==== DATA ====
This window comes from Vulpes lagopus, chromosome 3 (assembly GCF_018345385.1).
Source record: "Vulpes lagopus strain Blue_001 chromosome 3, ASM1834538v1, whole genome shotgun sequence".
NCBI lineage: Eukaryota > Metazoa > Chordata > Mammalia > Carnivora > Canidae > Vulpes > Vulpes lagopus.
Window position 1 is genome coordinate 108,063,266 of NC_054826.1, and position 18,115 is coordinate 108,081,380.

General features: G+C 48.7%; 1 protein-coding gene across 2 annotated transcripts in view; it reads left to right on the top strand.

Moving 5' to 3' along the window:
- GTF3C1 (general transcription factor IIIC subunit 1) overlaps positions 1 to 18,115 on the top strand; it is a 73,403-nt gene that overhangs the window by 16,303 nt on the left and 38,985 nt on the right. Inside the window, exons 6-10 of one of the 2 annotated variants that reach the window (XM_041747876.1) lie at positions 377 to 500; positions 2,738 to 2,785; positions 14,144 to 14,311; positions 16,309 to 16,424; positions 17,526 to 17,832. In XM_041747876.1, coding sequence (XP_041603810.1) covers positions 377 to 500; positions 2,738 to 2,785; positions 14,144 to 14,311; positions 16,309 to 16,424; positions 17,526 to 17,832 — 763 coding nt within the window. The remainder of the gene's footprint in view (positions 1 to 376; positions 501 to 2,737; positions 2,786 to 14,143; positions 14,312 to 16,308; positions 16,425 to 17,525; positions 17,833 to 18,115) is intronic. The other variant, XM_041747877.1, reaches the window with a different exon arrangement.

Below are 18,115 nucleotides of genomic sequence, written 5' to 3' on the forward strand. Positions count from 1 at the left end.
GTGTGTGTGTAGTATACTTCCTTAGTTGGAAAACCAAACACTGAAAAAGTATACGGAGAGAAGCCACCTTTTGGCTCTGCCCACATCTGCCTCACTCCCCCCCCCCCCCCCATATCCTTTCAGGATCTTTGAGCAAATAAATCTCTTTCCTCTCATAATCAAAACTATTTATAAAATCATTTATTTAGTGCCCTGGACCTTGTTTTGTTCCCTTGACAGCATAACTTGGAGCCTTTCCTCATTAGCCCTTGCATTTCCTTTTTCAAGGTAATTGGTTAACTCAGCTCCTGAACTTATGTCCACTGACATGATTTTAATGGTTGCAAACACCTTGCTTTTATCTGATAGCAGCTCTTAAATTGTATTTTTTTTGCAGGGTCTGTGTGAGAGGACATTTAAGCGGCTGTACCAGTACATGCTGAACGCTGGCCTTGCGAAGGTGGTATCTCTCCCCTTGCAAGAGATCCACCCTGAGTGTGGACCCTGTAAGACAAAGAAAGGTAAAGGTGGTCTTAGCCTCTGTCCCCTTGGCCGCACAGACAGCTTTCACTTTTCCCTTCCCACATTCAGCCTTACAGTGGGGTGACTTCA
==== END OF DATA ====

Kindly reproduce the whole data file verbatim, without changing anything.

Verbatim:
This window comes from Vulpes lagopus, chromosome 3 (assembly GCF_018345385.1).
Source record: "Vulpes lagopus strain Blue_001 chromosome 3, ASM1834538v1, whole genome shotgun sequence".
NCBI lineage: Eukaryota > Metazoa > Chordata > Mammalia > Carnivora > Canidae > Vulpes > Vulpes lagopus.
Window position 1 is genome coordinate 108,063,266 of NC_054826.1, and position 18,115 is coordinate 108,081,380.

General features: G+C 48.7%; 1 protein-coding gene across 2 annotated transcripts in view; it reads left to right on the top strand.

Moving 5' to 3' along the window:
- GTF3C1 (general transcription factor IIIC subunit 1) overlaps positions 1 to 18,115 on the top strand; it is a 73,403-nt gene that overhangs the window by 16,303 nt on the left and 38,985 nt on the right. Inside the window, exons 6-10 of one of the 2 annotated variants that reach the window (XM_041747876.1) lie at positions 377 to 500; positions 2,738 to 2,785; positions 14,144 to 14,311; positions 16,309 to 16,424; positions 17,526 to 17,832. In XM_041747876.1, coding sequence (XP_041603810.1) covers positions 377 to 500; positions 2,738 to 2,785; positions 14,144 to 14,311; positions 16,309 to 16,424; positions 17,526 to 17,832 — 763 coding nt within the window. The remainder of the gene's footprint in view (positions 1 to 376; positions 501 to 2,737; positions 2,786 to 14,143; positions 14,312 to 16,308; positions 16,425 to 17,525; positions 17,833 to 18,115) is intronic. The other variant, XM_041747877.1, reaches the window with a different exon arrangement.

Below are 18,115 nucleotides of genomic sequence, written 5' to 3' on the forward strand. Positions count from 1 at the left end.
GTGTGTGTGTAGTATACTTCCTTAGTTGGAAAACCAAACACTGAAAAAGTATACGGAGAGAAGCCACCTTTTGGCTCTGCCCACATCTGCCTCACTCCCCCCCCCCCCCCCATATCCTTTCAGGATCTTTGAGCAAATAAATCTCTTTCCTCTCATAATCAAAACTATTTATAAAATCATTTATTTAGTGCCCTGGACCTTGTTTTGTTCCCTTGACAGCATAACTTGGAGCCTTTCCTCATTAGCCCTTGCATTTCCTTTTTCAAGGTAATTGGTTAACTCAGCTCCTGAACTTATGTCCACTGACATGATTTTAATGGTTGCAAACACCTTGCTTTTATCTGATAGCAGCTCTTAAATTGTATTTTTTTTGCAGGGTCTGTGTGAGAGGACATTTAAGCGGCTGTACCAGTACATGCTGAACGCTGGCCTTGCGAAGGTGGTATCTCTCCCCTTGCAAGAGATCCACCCTGAGTGTGGACCCTGTAAGACAAAGAAAGGTAAAGGTGGTCTTAGCCTCTGTCCCCTTGGCCGCACAGACAGCTTTCACTTTTCCCTTCCCACATTCAGCCTTACAGTGGGGTGACTTCA